posted on November 13, 2013 by Donna Every

The Importance of Writing

PrintAre you a writer?  I don’t necessarily mean an author but someone who journals and records observations.  I want to encourage you to keep writing.

My latest novel The Price of Freedom is set in Barbados between 1694 and 1696 and includes the connection between Barbados and Carolina (as it was called at the time).  It is a romance between Richard Fairfax who sails from Carolina to visit Barbados and Deborah Edwards, a beautiful quadroon house slave who is owned by his aunt. The book goes beyond the romance, to reveal how our pre-conceived beliefs and lack of knowledge of the ones against whom we are prejudiced can influence our behavior. In one scene Sarah, the mother of the heroine says to the master that we’re all the same (human beings); it is only when we don’t know people, when we don’t mix with them (i.e. socialize) that we think they’re different.

As I spent months carrying out research to write The Price of Freedom I was eternally grateful for the writers of the past; the people who documented their observations and their daily life experiences, not even realizing that more than three hundred years later, someone would use that information in writing a book, which hopefully is not only entertaining and informative, but brings healing.

The book could not have been written authentically without the writings of people like Richard Ligon who visited Barbados in 1657 and recorded his observations in great detail, or Thomas Thistlewood of Jamaica, who kept a journal that documented even the most intimate details of his life, so that in 2013 it would amaze me to read the number of times he and his slave “wife” Phibbah had sex in one year! Too much information perhaps. That aside, he also documented the severe punishments that he meted out to his slaves which was in stark contrast to the love he appeared to have for Phibbah.  That enabled me to get a better grasp of the dichotomy that often existed in the lives of such men and to incorporate it into the book.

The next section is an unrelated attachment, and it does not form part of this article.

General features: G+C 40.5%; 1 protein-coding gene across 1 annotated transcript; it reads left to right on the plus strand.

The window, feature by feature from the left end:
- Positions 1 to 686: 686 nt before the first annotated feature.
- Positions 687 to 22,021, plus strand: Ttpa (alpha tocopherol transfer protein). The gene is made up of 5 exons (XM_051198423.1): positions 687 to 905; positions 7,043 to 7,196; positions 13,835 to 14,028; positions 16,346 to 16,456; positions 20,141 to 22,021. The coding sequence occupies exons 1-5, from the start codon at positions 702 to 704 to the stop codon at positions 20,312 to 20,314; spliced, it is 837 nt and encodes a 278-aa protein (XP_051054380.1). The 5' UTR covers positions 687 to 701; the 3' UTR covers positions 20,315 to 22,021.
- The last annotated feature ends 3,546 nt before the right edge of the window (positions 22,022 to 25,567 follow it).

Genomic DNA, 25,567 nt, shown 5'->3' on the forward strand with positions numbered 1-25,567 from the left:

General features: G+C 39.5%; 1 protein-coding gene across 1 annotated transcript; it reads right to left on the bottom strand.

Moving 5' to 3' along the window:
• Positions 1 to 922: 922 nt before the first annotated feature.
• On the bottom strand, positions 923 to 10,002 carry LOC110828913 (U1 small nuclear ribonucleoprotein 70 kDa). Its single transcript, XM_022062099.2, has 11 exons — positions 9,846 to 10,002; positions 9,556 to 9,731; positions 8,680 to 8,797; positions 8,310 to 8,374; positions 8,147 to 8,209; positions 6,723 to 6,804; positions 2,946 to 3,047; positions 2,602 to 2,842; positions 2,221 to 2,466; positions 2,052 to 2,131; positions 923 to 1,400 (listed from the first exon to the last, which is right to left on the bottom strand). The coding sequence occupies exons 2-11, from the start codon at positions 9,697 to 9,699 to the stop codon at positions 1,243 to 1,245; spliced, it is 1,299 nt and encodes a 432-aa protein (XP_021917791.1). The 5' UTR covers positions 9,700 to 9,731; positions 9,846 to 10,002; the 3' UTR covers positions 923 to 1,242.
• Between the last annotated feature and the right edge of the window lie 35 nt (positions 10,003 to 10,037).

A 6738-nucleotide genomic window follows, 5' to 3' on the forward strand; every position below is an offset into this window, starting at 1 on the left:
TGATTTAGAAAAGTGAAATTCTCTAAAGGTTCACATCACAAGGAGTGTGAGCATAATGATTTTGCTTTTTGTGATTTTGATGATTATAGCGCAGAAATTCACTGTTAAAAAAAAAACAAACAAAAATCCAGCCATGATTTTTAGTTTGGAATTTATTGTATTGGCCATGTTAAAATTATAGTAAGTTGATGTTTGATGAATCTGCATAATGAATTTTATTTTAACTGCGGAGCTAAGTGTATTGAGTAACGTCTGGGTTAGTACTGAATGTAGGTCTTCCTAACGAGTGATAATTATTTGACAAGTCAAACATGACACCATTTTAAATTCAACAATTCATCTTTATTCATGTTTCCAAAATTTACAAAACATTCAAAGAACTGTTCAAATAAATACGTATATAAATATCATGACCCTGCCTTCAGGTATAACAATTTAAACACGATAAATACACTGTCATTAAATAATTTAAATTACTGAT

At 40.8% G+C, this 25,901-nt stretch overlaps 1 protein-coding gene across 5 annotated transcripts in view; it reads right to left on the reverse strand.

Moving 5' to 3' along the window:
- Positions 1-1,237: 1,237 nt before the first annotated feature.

Other writings that were a great source of information were saved letters of women who had lived in the West Indies and wrote to friends back in England and books such as The History of Mary Prince, dictated by the slave Mary Prince, detailing her experiences at the hands of mistresses and masters.

So I hope you will enjoy my first historical novel, The Price of Freedom, and that it will demonstrate the importance of writing and saving those writings, so that future generations can learn from our experiences and have more successful lives and relationships than we have today.

donnaeveryDonna Every lives in Barbados with her husband, two children and four dogs.  The Price of Freedom is her third novel and first historical and will be available on at the end of November 2013.


Donna Every

Donna Every

Donna Every is a motivational speaker, personal change specialist and author. She lives on the beautiful island of Barbados with her husband, two children and four dogs. Her house is in the middle of the 166 sq. mile island, in one of the only two parishes with no beach.

Donna was an accountant who left the profession to pursue her dream of being a motivational speaker who evolved into an author along the way. She was featured on the cover of Personal Excellence magazine and articles based on her books What Do You Have in Your House? Surviving in Times of Financial Crisis and The Merger Mogul were featured in over 40 publications and websites such as Yahoo! Finance,,, and She was listed as one of Barbados Today’s Women Inspiring Change for International Women’s Day 2014.

Donna enjoys writing both historical and contemporary romance novels. In 2013 she released her first historical romance, The Price of Freedom, which was set in Barbados and Carolina in 1696. Her latest novel What Now? is a compelling contemporary rock star romance.

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